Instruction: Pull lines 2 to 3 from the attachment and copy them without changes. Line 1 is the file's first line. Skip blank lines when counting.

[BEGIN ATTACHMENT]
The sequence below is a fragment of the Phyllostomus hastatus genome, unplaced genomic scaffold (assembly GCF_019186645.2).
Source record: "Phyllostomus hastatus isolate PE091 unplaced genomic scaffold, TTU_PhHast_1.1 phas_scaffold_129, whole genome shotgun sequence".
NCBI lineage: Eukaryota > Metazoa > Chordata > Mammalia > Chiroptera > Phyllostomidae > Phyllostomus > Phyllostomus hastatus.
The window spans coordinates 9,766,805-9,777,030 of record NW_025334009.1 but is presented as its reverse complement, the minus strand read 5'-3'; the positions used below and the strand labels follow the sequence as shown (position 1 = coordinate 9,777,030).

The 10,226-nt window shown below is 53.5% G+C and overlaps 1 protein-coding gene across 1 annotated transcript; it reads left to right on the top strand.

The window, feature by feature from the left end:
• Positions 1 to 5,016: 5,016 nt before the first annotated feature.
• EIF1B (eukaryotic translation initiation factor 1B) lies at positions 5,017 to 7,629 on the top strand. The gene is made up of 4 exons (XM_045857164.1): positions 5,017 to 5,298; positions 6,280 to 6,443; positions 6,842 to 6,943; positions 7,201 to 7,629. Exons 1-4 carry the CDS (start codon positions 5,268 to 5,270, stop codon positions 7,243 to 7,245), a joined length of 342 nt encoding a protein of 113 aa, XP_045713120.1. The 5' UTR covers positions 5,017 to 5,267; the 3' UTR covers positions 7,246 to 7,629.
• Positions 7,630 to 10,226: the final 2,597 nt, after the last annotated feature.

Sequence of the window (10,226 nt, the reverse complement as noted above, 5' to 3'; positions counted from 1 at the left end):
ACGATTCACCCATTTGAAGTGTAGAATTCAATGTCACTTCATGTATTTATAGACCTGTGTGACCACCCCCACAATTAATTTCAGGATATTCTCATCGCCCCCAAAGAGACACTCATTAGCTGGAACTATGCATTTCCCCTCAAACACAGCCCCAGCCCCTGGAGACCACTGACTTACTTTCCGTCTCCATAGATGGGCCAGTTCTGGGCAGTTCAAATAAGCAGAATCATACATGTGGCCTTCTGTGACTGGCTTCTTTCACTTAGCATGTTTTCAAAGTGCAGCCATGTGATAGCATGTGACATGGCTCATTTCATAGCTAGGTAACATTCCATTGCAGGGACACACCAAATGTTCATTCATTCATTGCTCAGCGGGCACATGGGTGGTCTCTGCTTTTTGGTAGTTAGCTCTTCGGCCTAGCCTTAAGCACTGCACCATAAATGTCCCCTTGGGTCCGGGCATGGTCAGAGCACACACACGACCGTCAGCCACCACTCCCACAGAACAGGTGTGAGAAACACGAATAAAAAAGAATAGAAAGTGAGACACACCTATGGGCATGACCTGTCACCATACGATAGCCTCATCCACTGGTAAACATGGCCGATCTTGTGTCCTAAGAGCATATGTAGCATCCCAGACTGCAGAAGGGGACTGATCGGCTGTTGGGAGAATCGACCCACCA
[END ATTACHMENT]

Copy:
Source record: "Phyllostomus hastatus isolate PE091 unplaced genomic scaffold, TTU_PhHast_1.1 phas_scaffold_129, whole genome shotgun sequence".
NCBI lineage: Eukaryota > Metazoa > Chordata > Mammalia > Chiroptera > Phyllostomidae > Phyllostomus > Phyllostomus hastatus.